Readings: July 5, 2015, 14th Sunday in Ordinary Time

All readings from the Message Bible  © 2002 by Eugene H. Peterson

  • Ezekiel 2:2-5

The moment I heard the voice, the Spirit entered me and put me on my feet. As he spoke to me, I listened. ^3-7 He said, “Son of man, I’m sending you to the family of Israel, a rebellious nation if there ever was one. They and their ancestors have fomented rebellion right up to the present. They’re a hard case, these people to whom I’m sending you—hardened in their sin. Tell them, ‘This is the Message of God, the Master.’ They are a defiant bunch. Whether or not they listen, at least they’ll know that a prophet’s been here. But don’t be afraid of them, son of man, and don’t be afraid of anything they say. Don’t be afraid when living among them is like stepping on thorns or finding scorpions in your bed. Don’t be afraid of their mean words or their hard looks. They’re a bunch of rebels. Your job is to speak to them. Whether they listen is not your concern. They’re hardened rebels.         © 2002 by Eugene H. Peterson

  • 2 Corinthians 12:7-10

Because of the extravagance of those revelations, and so I wouldn’t get a big head, I was given the gift of a handicap to keep me in constant touch with my limitations. Satan’s angel did his best to get me down; what he in fact did was push me to my knees. No danger then of walking around high and mighty! At first I didn’t think of it as a gift, and begged God to remove it. Three times I did that, and then he told me,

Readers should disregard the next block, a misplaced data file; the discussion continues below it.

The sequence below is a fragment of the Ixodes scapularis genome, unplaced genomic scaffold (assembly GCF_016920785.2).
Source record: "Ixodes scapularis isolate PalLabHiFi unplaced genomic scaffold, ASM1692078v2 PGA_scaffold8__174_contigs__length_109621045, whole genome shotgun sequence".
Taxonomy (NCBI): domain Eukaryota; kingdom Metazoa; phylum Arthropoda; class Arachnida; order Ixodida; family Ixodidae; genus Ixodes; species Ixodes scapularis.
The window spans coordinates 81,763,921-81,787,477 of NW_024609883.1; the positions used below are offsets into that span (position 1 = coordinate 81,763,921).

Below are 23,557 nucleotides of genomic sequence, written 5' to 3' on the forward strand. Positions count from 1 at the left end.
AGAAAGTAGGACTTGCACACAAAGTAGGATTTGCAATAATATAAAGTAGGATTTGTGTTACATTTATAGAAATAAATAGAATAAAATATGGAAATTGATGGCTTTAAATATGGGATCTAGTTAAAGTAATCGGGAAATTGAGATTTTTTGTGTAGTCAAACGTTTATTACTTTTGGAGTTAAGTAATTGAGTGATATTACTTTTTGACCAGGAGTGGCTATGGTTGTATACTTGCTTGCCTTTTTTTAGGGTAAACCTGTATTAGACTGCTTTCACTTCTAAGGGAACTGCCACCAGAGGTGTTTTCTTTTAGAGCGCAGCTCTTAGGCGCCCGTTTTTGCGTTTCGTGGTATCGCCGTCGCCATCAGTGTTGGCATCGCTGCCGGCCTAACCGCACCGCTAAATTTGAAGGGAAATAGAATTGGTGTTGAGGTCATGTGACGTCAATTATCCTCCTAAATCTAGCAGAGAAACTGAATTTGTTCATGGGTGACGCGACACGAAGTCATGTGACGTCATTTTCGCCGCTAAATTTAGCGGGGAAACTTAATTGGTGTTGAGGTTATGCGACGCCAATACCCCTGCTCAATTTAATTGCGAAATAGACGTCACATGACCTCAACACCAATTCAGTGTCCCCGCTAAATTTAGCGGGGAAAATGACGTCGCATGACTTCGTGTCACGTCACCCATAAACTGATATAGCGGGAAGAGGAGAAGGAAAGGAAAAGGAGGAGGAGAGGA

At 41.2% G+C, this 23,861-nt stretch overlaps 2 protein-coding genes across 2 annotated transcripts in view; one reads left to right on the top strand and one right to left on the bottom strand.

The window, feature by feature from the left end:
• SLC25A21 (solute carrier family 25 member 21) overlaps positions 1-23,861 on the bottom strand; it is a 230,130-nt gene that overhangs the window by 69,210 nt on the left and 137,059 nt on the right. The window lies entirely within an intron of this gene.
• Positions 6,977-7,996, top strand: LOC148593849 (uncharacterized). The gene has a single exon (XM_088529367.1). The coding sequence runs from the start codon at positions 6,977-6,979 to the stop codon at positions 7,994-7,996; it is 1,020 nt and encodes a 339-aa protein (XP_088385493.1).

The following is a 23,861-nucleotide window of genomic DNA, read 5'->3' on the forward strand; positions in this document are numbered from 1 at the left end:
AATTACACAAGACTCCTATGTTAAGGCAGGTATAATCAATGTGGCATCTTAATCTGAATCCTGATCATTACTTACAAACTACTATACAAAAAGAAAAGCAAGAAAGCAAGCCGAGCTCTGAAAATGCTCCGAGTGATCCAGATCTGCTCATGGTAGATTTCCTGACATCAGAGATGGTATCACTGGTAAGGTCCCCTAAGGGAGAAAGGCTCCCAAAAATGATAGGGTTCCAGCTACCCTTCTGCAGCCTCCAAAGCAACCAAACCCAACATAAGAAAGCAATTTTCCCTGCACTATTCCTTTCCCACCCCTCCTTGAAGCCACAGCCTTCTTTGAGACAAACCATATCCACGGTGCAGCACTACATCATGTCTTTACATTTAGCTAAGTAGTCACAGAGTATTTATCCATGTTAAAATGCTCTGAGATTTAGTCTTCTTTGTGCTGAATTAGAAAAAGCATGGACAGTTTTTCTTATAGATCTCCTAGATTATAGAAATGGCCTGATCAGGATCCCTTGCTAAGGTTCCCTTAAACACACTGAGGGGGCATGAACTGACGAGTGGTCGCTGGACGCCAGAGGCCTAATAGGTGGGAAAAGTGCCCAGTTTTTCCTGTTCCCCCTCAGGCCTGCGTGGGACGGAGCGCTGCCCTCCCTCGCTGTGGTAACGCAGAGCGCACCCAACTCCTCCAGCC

My grace is enough; it’s all you need. My strength comes into its own in your weakness.

Once I heard that, I was glad to let it happen. I quit focusing on the handicap and began appreciating the gift. It was a case of Christ’s strength moving in on my weakness. Now I take limitations in stride, and with good cheer, these limitations that cut me down to size—abuse,

accidents, opposition, bad breaks. I just let Christ take over! And so the weaker I get, the stronger I become.           ©

  • Mark 6:1-6

         Just a Carpenter

Jesus left there and returned to his hometown. His disciples came along. On the Sabbath, he gave a lecture in the meeting place. He made a real hit, impressing everyone. “We had no idea he was this good!” they said. “How did he get so wise all of a sudden, get such ability?”

But in the next breath they were cutting him down: “He’s just a carpenter—Mary’s boy. We’ve known him since he was a kid. We know his brothers, James, Justus, Jude, and Simon, and his sisters. Who does he think he is?” They tripped over what little they knew about him and fell, sprawling. And they never got any further.

Jesus told them, “A prophet has little honor in his hometown, among his relatives, on the streets he played in as a child.” Jesus wasn’t able to do much of anything there—he laid hands on a few sick people and healed them, that’s all. He couldn’t get over their stubbornness.          © 2002 by Eugene H. Peterson

 

 

No comments yet

Comments are closed